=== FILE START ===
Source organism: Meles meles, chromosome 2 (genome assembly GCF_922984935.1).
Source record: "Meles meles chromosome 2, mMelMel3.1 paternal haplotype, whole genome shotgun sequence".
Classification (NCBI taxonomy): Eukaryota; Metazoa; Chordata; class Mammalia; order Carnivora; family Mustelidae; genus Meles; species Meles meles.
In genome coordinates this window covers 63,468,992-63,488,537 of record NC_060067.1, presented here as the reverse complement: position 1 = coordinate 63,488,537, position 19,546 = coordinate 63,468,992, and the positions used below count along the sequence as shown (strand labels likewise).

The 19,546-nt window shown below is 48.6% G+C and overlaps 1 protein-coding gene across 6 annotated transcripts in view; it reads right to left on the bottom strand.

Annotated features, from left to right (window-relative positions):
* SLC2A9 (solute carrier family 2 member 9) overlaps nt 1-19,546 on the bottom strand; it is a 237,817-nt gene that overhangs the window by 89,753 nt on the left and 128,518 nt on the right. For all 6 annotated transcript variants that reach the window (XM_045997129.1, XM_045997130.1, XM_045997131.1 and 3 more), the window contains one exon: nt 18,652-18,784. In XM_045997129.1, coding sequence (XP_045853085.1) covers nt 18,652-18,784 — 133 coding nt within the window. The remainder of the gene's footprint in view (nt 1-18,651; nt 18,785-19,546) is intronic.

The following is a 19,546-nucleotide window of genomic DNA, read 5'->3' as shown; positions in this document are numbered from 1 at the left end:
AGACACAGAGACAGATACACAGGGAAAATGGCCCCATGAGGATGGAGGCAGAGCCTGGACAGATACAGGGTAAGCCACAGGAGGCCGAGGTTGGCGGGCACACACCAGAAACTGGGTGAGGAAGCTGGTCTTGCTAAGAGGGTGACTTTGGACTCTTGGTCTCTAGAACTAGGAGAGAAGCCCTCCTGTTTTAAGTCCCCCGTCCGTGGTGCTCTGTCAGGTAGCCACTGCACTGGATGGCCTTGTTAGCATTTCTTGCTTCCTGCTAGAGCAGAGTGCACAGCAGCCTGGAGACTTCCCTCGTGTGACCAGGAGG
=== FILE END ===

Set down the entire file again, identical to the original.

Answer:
Source organism: Meles meles, chromosome 2 (genome assembly GCF_922984935.1).
Source record: "Meles meles chromosome 2, mMelMel3.1 paternal haplotype, whole genome shotgun sequence".
Classification (NCBI taxonomy): Eukaryota; Metazoa; Chordata; class Mammalia; order Carnivora; family Mustelidae; genus Meles; species Meles meles.
In genome coordinates this window covers 63,468,992-63,488,537 of record NC_060067.1, presented here as the reverse complement: position 1 = coordinate 63,488,537, position 19,546 = coordinate 63,468,992, and the positions used below count along the sequence as shown (strand labels likewise).

The 19,546-nt window shown below is 48.6% G+C and overlaps 1 protein-coding gene across 6 annotated transcripts in view; it reads right to left on the bottom strand.

Annotated features, from left to right (window-relative positions):
* SLC2A9 (solute carrier family 2 member 9) overlaps nt 1-19,546 on the bottom strand; it is a 237,817-nt gene that overhangs the window by 89,753 nt on the left and 128,518 nt on the right. For all 6 annotated transcript variants that reach the window (XM_045997129.1, XM_045997130.1, XM_045997131.1 and 3 more), the window contains one exon: nt 18,652-18,784. In XM_045997129.1, coding sequence (XP_045853085.1) covers nt 18,652-18,784 — 133 coding nt within the window. The remainder of the gene's footprint in view (nt 1-18,651; nt 18,785-19,546) is intronic.

The following is a 19,546-nucleotide window of genomic DNA, read 5'->3' as shown; positions in this document are numbered from 1 at the left end:
AGACACAGAGACAGATACACAGGGAAAATGGCCCCATGAGGATGGAGGCAGAGCCTGGACAGATACAGGGTAAGCCACAGGAGGCCGAGGTTGGCGGGCACACACCAGAAACTGGGTGAGGAAGCTGGTCTTGCTAAGAGGGTGACTTTGGACTCTTGGTCTCTAGAACTAGGAGAGAAGCCCTCCTGTTTTAAGTCCCCCGTCCGTGGTGCTCTGTCAGGTAGCCACTGCACTGGATGGCCTTGTTAGCATTTCTTGCTTCCTGCTAGAGCAGAGTGCACAGCAGCCTGGAGACTTCCCTCGTGTGACCAGGAGG